Houses of worship get creative in time of COVID

July 24, 2020

Some worried about finances, some more about safety

With COVID-19 concerns still front and center, houses of worship across the North Shore are moving forward with very different approaches — from traditional indoor Masses to meditations on kayaks to online-only services. Some are worried that the pandemic and economic downturn will have damaging, long-term effects.

“We need your help now more than ever,” the Rev. Jim Achadinha with the Catholic Community of Rockport and Gloucester wrote in a recent blog. “Our parishes depend solely on the generosity of our fellow parishioners to pay bills, make ends meet, and help to ensure the financial stability of our parishes and communities.”

Many Catholic churches have re-opened their doors, including Star of the Sea in Marblehead, which welcomed parishioners back inside beginning May 30.

“Some people are a bit apprehensive, but they’re thrilled to be back,” said the Rev. Ronald Coyne. “Older people are more willing to take the chance and come.”

Star of the Sea offers a full schedule of weekend and weekday Masses, with everyone wearing masks and social distancing.

Coyne said Star of the Sea isn’t feeling a financial hit yet.

“We’re doing very well because people go online and give,” he said. “The money is automatically donated, whether they’re in the building or not. People get their envelopes every month and there is still a collection basket at the door.”

Communion to go

At Clifton Lutheran Church, people gathered on July 19 for the first time since March at an outdoor service in the church’s yard. Gaylea White, of Salem, enjoyed being with fellow parishioners again, even if she could only see the top part of their faces. Everyone was wearing masks.

“Another thing that delightfully surprised me was the ‘to go’ Communion wafer and Communion grape juice in its individual packaging,” White said.

After the outside, in-person service, Rev. James Bixby walked inside and led a Facebook Live service.

“It’s a mix,” he said. “Everybody I know is making the right decision for them. The people who aren’t ready are making the right decision, too. There’s no pressure that they have to do something risky. They won’t miss out.”

Bixby is concerned about the church’s finances if the pandemic continues for too long.

“Certainly, we are feeling the economic impact, so we’re being good stewards of what we have,” he said.

Clifton Lutheran is one of the North Shore churches that received Pandemic Unemployment Assistance loans to cover employees’ salaries.

Contemplative kayaking

In Beverly, at First Baptist Church, they’re finding creative ways to connect with parishioners, including on contemplative kayaking trips.

“We use paddling on the water as a form of meditation and prayer in groups of up to 10,” said Rev. Kent Harrop. “We’re looking at ways to build on the concept of what it means to be at First Baptist. Even after the pandemic is over, we’ll keep doing that. ”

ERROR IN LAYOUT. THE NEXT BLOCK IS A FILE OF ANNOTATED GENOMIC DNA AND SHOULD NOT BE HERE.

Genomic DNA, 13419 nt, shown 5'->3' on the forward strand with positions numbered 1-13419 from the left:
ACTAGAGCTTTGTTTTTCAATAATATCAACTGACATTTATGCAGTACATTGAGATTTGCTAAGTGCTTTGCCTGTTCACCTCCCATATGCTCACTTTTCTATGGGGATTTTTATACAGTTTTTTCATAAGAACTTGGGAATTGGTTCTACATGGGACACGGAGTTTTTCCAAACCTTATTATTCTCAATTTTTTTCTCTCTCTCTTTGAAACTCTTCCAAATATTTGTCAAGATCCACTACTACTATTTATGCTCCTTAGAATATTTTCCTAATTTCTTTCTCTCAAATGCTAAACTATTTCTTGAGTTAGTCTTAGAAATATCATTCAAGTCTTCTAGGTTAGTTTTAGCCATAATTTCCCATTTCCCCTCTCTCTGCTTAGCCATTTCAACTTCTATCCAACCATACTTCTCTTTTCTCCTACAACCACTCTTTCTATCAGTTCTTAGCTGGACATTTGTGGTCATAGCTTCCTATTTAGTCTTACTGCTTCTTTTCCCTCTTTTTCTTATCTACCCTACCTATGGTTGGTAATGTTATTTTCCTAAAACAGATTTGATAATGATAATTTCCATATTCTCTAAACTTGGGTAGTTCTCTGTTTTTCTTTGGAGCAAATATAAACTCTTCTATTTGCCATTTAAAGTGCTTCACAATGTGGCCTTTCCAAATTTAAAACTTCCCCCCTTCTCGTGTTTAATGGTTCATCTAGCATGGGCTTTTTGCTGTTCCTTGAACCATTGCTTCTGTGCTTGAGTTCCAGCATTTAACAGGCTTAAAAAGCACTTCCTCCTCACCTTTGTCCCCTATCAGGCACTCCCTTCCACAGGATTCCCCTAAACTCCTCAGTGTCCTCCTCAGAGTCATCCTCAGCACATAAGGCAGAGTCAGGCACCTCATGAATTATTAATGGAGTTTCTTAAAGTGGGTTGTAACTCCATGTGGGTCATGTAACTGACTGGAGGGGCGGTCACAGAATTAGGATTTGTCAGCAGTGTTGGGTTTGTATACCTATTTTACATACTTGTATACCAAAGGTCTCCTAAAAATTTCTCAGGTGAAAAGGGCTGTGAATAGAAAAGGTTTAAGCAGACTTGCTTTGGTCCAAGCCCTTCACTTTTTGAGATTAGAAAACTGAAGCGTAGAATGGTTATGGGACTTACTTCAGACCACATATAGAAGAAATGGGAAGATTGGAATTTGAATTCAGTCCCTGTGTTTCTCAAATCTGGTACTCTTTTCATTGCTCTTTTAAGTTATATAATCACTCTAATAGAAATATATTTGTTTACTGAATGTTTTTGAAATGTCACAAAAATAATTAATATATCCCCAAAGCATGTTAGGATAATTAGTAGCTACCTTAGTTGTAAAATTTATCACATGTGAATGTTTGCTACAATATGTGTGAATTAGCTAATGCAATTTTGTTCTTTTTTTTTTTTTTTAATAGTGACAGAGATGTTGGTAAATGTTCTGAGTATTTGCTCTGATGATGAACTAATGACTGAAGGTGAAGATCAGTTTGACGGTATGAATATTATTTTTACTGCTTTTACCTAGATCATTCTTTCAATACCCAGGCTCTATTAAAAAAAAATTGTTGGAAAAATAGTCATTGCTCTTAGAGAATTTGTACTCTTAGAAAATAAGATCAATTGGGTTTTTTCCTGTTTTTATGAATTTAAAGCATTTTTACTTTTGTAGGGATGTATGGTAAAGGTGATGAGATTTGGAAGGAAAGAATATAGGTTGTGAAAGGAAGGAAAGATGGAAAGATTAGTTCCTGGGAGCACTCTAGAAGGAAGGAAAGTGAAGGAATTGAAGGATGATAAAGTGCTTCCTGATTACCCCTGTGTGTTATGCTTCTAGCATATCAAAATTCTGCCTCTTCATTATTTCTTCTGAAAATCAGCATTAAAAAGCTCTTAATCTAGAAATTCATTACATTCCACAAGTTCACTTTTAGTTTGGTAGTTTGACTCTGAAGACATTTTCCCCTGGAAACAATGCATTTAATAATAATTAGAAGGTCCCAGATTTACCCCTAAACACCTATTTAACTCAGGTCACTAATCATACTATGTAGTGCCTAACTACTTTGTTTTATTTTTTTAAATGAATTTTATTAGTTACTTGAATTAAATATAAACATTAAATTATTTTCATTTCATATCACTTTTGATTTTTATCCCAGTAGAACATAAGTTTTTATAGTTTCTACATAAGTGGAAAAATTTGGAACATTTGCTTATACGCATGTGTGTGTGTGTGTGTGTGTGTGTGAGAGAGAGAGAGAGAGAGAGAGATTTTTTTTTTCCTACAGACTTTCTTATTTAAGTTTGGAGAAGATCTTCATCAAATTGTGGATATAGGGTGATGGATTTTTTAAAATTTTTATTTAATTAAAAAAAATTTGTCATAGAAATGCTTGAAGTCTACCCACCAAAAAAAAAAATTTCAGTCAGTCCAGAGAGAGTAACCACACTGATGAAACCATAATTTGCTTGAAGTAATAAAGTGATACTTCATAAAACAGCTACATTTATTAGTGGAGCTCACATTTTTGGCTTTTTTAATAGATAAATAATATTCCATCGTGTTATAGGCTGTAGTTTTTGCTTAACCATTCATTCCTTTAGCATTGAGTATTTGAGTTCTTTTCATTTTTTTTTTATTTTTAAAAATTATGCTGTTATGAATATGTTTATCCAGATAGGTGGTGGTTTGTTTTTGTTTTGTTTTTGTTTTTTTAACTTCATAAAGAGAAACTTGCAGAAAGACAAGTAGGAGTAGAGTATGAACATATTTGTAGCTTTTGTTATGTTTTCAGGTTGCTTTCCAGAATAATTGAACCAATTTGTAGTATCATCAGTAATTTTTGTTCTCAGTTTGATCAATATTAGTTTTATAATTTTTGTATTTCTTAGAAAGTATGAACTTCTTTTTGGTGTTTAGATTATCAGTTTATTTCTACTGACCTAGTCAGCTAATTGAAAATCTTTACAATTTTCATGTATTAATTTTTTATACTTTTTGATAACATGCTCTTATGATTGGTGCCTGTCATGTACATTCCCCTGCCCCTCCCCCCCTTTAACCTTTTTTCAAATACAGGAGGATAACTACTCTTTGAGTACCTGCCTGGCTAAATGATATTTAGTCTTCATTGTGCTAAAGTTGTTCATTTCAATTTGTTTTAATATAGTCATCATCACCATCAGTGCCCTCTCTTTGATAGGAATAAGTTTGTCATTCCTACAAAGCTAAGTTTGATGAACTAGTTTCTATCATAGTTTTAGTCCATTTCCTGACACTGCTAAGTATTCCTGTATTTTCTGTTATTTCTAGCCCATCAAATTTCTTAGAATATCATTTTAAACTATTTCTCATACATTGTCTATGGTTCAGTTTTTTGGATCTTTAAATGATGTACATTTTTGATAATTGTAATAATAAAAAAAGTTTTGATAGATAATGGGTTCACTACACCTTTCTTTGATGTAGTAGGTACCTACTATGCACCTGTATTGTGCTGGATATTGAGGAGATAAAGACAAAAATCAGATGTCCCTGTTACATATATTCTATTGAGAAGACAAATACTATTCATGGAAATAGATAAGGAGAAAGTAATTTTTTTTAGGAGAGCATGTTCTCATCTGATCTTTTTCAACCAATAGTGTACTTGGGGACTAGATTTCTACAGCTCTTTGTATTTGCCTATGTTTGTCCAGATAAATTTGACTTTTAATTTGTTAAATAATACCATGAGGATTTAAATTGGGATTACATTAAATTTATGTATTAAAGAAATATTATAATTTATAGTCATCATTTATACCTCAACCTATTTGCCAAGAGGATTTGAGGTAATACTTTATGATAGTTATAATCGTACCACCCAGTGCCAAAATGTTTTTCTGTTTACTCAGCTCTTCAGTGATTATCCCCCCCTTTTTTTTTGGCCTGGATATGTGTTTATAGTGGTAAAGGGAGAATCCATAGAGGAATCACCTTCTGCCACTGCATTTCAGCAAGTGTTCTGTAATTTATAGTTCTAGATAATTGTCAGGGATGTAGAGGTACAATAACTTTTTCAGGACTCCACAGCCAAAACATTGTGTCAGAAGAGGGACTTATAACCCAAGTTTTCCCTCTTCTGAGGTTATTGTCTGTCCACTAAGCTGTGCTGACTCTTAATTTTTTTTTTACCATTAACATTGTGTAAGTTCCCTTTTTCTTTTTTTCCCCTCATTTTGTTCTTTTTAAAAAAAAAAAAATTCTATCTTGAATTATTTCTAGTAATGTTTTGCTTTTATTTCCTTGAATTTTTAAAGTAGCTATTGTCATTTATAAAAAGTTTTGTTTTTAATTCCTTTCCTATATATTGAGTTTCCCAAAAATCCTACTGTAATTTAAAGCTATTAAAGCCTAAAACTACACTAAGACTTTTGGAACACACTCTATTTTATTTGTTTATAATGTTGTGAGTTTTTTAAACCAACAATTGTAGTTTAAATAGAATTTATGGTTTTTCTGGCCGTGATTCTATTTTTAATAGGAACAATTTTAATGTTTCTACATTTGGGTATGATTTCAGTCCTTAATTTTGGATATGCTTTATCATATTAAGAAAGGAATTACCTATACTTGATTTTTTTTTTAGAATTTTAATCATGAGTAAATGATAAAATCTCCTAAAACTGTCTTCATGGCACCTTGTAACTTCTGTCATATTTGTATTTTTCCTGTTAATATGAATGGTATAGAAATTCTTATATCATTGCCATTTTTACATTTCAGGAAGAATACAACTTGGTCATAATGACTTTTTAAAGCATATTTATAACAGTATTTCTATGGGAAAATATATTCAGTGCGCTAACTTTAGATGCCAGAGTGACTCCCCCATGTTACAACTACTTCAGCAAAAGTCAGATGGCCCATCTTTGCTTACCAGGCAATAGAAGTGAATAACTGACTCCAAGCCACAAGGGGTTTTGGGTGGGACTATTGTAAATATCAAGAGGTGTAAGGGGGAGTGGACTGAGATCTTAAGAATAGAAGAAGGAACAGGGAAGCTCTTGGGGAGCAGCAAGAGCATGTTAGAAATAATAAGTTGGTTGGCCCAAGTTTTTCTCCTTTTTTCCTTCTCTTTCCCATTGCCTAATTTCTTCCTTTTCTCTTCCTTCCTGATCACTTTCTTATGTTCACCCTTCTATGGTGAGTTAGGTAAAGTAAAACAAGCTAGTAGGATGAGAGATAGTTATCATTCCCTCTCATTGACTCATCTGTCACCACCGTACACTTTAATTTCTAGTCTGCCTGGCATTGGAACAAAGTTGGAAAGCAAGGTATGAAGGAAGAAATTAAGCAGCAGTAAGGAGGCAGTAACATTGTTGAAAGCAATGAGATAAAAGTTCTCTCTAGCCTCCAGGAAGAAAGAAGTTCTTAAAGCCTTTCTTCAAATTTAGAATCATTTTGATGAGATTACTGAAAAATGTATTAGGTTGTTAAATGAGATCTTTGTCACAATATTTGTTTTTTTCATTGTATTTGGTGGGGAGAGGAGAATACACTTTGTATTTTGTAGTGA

Harrop says the church has quadrupled the number of worshipers online since COVID-19 broke out and is now averaging more than 1,000 people from 10 states and three countries each Sunday.

As for finances, “Actually, people have been following through on their financial commitments because they feel really engaged. We had 3,000 people participate in a children’s program on Tuesday. People are finding that as a church we’re trying to be responsive.”

Another safety risk

At Temple Ner Tamid in Peabody, Rabbi Richard Perlman said all services would stay online — even during Judaism’s holiest days of the year this fall. The temple leadership considered outdoor services, but worried about adequate social distancing and restroom use. And there’s another concern.

“Prior to the pandemic, people will recall that there were synagogue and church shootings going on,” Perlman said. “We are trying to maintain safety. So, to offer services outside, in our opinion, causes a more unsafe environment that could end up being even worse. You can’t lock a tent and people who have bad intentions have an easier target.”

At Marblehead’s Temple Emanu-El, Rabbi David Meyer is planning one outdoor service on Aug. 7, but other than that all Shabbat services will stay online. There are no plans for indoor services.

“Really, there’s no safe way to do it and people aren’t clamoring for it,” he said.

Meyer has been leading virtual services from his temple’s sanctuary, with photos of his congregants taped to chairs there.

The temple will reopen next month for bar and bat mitzvahs, religious ceremonies for Jewish children turning 13. Only small crowds of up to 25 people will be able to attend.

More than just a building

Many church and synagogue leaders say the COVID closures have given people a new perspective about worship and togetherness.

“This is a great opportunity to see a church as more than just a building,” said Pastor Katie Omberg at First Congregational Church in Saugus. “It’s really cool to see the different ways we’re able to build community.”

And what about older folks who may be technically challenged?

Omberg says elderly parishioners are getting the hang of virtual services.

“I walked an 85-year-old woman through how to use Zoom the other day,” she said. “She’s a pro now.”

 

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